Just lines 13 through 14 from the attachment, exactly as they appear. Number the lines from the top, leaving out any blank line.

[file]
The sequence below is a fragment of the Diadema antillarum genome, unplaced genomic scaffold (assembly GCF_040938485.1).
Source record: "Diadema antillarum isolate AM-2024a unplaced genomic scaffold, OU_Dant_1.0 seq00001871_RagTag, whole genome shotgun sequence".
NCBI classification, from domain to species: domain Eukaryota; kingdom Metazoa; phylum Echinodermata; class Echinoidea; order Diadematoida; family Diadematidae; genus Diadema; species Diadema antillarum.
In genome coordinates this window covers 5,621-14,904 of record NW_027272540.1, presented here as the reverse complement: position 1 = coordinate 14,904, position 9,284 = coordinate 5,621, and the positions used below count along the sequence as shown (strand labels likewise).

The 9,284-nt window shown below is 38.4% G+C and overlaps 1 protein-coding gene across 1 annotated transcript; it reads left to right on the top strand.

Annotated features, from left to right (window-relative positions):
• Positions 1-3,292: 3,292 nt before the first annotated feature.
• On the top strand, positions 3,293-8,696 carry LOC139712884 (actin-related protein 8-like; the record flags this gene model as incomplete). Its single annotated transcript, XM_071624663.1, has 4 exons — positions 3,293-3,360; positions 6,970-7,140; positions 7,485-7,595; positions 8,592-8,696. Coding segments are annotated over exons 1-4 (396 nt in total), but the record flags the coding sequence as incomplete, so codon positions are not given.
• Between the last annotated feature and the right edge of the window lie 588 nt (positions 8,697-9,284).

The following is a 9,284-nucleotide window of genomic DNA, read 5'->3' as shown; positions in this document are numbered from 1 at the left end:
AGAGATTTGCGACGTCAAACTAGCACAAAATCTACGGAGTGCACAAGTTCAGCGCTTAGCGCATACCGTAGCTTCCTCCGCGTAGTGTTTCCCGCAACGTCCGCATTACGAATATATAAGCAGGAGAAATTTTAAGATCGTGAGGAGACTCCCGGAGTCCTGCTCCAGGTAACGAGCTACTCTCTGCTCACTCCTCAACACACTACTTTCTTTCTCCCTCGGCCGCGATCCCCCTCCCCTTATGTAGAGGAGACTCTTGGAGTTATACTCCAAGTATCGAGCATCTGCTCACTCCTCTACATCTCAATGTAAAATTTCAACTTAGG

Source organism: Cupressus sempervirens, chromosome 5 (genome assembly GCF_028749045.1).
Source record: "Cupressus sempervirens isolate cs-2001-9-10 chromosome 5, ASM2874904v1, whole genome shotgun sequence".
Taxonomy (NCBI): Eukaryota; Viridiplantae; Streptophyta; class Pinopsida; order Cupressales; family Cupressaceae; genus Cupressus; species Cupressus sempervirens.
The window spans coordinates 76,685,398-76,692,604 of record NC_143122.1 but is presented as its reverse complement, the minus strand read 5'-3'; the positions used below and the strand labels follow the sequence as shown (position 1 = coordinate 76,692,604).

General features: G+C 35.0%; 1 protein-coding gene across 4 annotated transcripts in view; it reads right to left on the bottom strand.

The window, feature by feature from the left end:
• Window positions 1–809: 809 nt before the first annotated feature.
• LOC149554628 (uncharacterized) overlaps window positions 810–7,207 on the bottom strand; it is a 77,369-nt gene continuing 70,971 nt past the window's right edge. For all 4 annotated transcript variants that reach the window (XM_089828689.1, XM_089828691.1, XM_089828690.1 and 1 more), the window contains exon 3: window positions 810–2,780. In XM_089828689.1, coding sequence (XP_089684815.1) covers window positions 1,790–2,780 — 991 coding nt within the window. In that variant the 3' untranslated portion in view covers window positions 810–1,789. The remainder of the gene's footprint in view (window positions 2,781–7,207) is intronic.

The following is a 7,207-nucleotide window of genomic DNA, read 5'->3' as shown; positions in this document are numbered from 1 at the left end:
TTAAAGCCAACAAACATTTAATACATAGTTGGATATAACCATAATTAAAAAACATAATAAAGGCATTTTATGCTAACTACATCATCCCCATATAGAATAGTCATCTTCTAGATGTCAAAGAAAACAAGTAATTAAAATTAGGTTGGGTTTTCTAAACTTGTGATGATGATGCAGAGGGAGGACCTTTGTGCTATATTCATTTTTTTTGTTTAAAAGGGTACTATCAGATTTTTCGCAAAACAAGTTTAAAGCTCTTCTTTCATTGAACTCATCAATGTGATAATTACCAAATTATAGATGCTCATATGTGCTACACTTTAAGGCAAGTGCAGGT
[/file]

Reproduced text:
Source record: "Cupressus sempervirens isolate cs-2001-9-10 chromosome 5, ASM2874904v1, whole genome shotgun sequence".
Taxonomy (NCBI): Eukaryota; Viridiplantae; Streptophyta; class Pinopsida; order Cupressales; family Cupressaceae; genus Cupressus; species Cupressus sempervirens.